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Super Black places the appearance of black superheroes alongside broad and sweeping cultural trends in American politics and pop culture, which reveals how black superheroes are not disposable pop products, but rather a fascinating racial phenomenon through which futuristic expressions and fantastic visions of black racial identity and symbolic political meaning are presented. Adilifu Nama sees the value—and finds new avenues for exploring racial identity—in black superheroes who are often dismissed as sidekicks, imitators of established white heroes, or are accused of having no role outside of blaxploitation film contexts. Nama examines seminal black comic book superheroes such as Black Panther, Black Lightning, Storm, Luke Cage, Blade, the Falcon, Nubia, and others, some of whom also appear on the small and large screens, as well as how the imaginary black superhero has come to life in the image of President Barack Obama. Super Black explores how black superheroes are a powerful source of racial meaning, narrative, and imagination in American society that express a myriad of racial assumptions, political perspectives, and fantastic (re)imaginings of black identity. The book also demonstrates how these figures overtly represent or implicitly signify social discourse and accepted wisdom concerning notions of racial reciprocity, equality, forgiveness, and ultimately, racial justice.



Colonialism and the Emergence of Science Fiction

Colonialism and the Emergence of Science Fiction Author John Rieder
ISBN-10 9780819573803
Release 2012-10-15
Pages 200
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This is the first full-length study of emerging Anglo-American science fiction’s relation to the history, discourses, and ideologies of colonialism and imperialism. Nearly all scholars and critics of early science fiction acknowledge that colonialism is an important and relevant part of its historical context, and recent scholarship has emphasized imperialism’s impact on late Victorian Gothic and adventure fiction and on Anglo-American popular and literary culture in general. John Rieder argues that colonial history and ideology are crucial components of science fiction’s displaced references to history and its engagement in ideological production. He proposes that the profound ambivalence that pervades colonial accounts of the exotic “other” establishes the basic texture of much science fiction, in particular its vacillation between fantasies of discovery and visions of disaster. Combining original scholarship and theoretical sophistication with a clearly written presentation suitable for students as well as professional scholars, this study offers new and innovative readings of both acknowledged classics and rediscovered gems. Includes discussion of works by Edwin A. Abbott, Edward Bellamy, Edgar Rice Burroughs, John W. Campbell, George Tomkyns Chesney, Arthur Conan Doyle, H. Rider Haggard, Edmond Hamilton, W. H. Hudson, Richard Jefferies, Henry Kuttner, Alun Llewellyn, Jack London, A. Merritt, Catherine L. Moore, William Morris, Garrett P. Serviss, Mary Shelley, Olaf Stapledon, and H. G. Wells.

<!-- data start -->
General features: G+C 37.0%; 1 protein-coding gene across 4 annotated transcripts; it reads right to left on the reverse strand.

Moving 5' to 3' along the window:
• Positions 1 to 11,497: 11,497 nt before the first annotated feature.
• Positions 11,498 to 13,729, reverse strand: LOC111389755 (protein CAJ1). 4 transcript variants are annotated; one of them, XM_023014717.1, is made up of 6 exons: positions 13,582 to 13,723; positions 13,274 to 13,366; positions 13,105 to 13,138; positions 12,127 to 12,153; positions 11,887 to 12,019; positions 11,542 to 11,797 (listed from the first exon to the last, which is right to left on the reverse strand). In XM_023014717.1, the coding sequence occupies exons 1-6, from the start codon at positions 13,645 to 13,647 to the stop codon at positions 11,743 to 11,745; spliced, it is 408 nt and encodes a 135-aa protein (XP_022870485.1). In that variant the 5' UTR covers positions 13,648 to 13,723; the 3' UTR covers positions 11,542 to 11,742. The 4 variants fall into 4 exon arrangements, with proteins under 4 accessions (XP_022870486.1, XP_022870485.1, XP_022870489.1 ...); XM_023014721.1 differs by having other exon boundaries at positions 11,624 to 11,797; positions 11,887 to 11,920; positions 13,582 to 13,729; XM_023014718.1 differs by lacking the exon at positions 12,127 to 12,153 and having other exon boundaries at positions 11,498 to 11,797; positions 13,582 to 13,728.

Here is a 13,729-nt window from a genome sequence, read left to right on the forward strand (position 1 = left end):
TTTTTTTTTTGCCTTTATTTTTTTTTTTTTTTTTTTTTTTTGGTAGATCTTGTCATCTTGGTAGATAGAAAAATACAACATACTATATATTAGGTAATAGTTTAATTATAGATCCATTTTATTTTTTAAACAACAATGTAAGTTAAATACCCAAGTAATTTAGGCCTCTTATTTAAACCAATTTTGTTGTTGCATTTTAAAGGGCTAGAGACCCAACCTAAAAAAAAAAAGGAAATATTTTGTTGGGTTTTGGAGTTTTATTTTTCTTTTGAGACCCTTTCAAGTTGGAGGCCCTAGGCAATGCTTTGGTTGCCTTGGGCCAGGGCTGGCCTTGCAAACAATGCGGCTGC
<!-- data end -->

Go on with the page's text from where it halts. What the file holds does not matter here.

Horror Noire

Horror Noire Author Robin R Means Coleman
ISBN-10 9781136942945
Release 2013-03-01
Pages 296
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From King Kong to Candyman, the boundary-pushing genre of the horror film has always been a site for provocative explorations of race in American popular culture. In Horror Noire: Blacks in American Horror Films from 1890's to Present, Robin R. Means Coleman traces the history of notable characterizations of blackness in horror cinema, and examines key levels of black participation on screen and behind the camera. She argues that horror offers a representational space for black people to challenge the more negative, or racist, images seen in other media outlets, and to portray greater diversity within the concept of blackness itself. Horror Noire presents a unique social history of blacks in America through changing images in horror films. Throughout the text, the reader is encouraged to unpack the genre’s racialized imagery, as well as the narratives that make up popular culture’s commentary on race. Offering a comprehensive chronological survey of the genre, this book addresses a full range of black horror films, including mainstream Hollywood fare, as well as art-house films, Blaxploitation films, direct-to-DVD films, and the emerging U.S./hip-hop culture-inspired Nigerian "Nollywood" Black horror films. Horror Noire is, thus, essential reading for anyone seeking to understand how fears and anxieties about race and race relations are made manifest, and often challenged, on the silver screen.



Race on the QT

Race on the QT Author Adilifu Nama
ISBN-10 9780292772366
Release 2015-04-15
Pages 184
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Known for their violence and prolific profanity, including free use of the n-word, the films of Quentin Tarantino, like the director himself, chronically blurt out in polite company what is extremely problematic even when deliberated in private. Consequently, there is an uncomfortable and often awkward frankness associated with virtually all of Tarantino's films, particularly when it comes to race and blackness. Yet beyond the debate over whether Tarantino is or is not racist is the fact that his films effectively articulate racial anxieties circulating in American society as they engage longstanding racial discourses and hint at emerging trends. This radical racial politics—always present in Tarantino's films but kept very much on the quiet—is the subject of Race on the QT. Adilifu Nama concisely deconstructs and reassembles the racial dynamics woven into Reservoir Dogs, True Romance, Pulp Fiction, Jackie Brown, Kill Bill: Vol. 1, Kill Bill: Vol. 2, Death Proof, Inglourious Basterds, and Django Unchained, as they relate to historical and current racial issues in America. Nama's eclectic fusion of cultural criticism and film analysis looks beyond the director's personal racial attitudes and focuses on what Tarantino's filmic body of work has said and is saying about race in America symbolically, metaphorically, literally, impolitely, cynically, sarcastically, crudely, controversially, and brilliantly.